The Darkest Part of the Forest, by Holly Black
Holly Black is one of those writers who just keeps getting better and better. Ben and Hazel have always known that their town exists alongside the faerie world, but now old bargains are having new consequences, and the beautiful sleeping prince is missing…
The Dark Days Pact, by Allison Goodman
When I read this, I really enjoyed it, but it’s the way this book has stayed with me that catapulted it into this list. It’s the second in the Lady Helen series, a Regency-set tale of demon hunting and extreme romantic tension and in this book, Lady Helen has accepted her role as a demon hunter but is struggling to reconcile her abilities and responsibilities with the restrictions placed on women in her society.
Embroideries, by Marjane Satrapi
This is the shortest book on this list, being a graphic memoir, but it was really interesting and not something you see very often – different women in the author’s family recounting stories from their love lives.
Educated, by Tara Westover
This is one of those books that’s lived in my head ever since I finished it. It’s shocking, thoughtful, and incredibly well put together. As I put it in my original review, it’s a ‘powerful pacy memoir about the author’s childhood as a Mormon survivalist and her decision to pursue education despite her father’s disapproval and the abuse she suffered at the hands of her brother’.
The Last Namsara, by Kristen Ciccarelli
Magic, mythology, political intrigue and dragons…if I hadn’t been reading Rachel Hartman this year then this would probably have been my favourite fantasy series that I began reading in 2018. Alas, it was pipped to the post but it’s still a fantastic read that I devoured in almost a single day.
The WORN Archive: A Fashion Journal about the Art, Ideas, and History of What We Wear, edited by Serah-Marie McMahon
A collection of pieces from a Canadian fashion journal? How could I not love it? This is a colourful, varied, anthology and well worth checking out if you enjoy thinking about clothes.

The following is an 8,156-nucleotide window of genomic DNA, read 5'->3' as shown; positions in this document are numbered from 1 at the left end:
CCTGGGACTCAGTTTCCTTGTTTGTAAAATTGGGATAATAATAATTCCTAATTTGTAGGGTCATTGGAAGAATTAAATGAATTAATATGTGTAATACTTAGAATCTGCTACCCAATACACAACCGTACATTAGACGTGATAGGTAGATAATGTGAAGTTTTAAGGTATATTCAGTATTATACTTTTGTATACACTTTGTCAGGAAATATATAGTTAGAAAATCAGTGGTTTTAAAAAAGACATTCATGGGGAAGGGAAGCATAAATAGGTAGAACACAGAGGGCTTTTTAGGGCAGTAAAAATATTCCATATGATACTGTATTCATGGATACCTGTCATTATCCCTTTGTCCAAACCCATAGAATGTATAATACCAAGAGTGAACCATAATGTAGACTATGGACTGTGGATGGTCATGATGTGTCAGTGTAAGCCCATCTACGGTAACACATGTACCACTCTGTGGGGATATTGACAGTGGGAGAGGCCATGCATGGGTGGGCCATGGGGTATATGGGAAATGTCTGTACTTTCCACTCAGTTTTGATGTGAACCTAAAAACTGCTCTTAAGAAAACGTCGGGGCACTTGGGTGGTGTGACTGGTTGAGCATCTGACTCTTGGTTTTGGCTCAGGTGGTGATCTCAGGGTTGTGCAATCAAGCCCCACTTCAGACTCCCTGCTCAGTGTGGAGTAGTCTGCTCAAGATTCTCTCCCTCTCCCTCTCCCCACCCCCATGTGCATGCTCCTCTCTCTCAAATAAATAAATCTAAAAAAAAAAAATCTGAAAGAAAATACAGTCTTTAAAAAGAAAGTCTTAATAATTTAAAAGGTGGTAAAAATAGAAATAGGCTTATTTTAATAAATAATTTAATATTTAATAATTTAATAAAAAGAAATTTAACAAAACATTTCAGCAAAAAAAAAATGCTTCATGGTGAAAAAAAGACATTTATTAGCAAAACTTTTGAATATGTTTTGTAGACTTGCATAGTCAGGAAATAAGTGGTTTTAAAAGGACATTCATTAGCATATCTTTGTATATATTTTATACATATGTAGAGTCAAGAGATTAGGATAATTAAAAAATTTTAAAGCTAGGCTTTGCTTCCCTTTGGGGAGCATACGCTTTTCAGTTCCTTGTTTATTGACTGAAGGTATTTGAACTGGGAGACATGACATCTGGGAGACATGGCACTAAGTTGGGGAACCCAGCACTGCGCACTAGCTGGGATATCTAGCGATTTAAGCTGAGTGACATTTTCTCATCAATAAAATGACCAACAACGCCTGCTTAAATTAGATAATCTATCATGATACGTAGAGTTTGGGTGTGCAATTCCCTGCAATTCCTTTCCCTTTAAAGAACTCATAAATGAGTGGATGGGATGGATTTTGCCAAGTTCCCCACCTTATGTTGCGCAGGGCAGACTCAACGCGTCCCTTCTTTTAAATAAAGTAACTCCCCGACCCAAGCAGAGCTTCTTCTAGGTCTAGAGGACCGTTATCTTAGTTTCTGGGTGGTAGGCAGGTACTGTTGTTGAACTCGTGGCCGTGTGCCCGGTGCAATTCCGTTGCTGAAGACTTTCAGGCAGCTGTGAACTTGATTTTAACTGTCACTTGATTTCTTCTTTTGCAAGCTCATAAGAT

The Rise and Fall of Becky Sharp, by Sarra Manning
This book is best described in a single word: delicious. Sarra’s contemporary Becky is as sharp as her name and her scheming adventures are irresistible. I must read Vanity Fair so I can fully compare it, but I watched the TV adaptation and I loved seeing how the characters and settings were updated. And it’s always nice to see Tories and media barons get the slagging off they deserve.
Giant Days (so far), by John Allison, with art by Max Sarin and Lissa Treiman
If you haven’t read this charming, realistic-yet-surreal serial about three young women at university in Sheffield, you really should give it a try. I can’t imagine why anyone wouldn’t like it. It’s fast, easy to follow, and emotionally involving.
Pure Juliet, by Stella Gibbons
You know when a book makes you desperately want to binge read everything by that author? This did that to me. Pure Juliet is a funny, warm, flawed gem of a book that made me want to read everything Stella Gibbons actually finished during her lifetime! The fact that I can’t just abandon all my responsibilities to hide in a cottage somewhere and read her entire catalogue is extremely frustrating.
Have you read any of these books? What did you think? I’d love to know.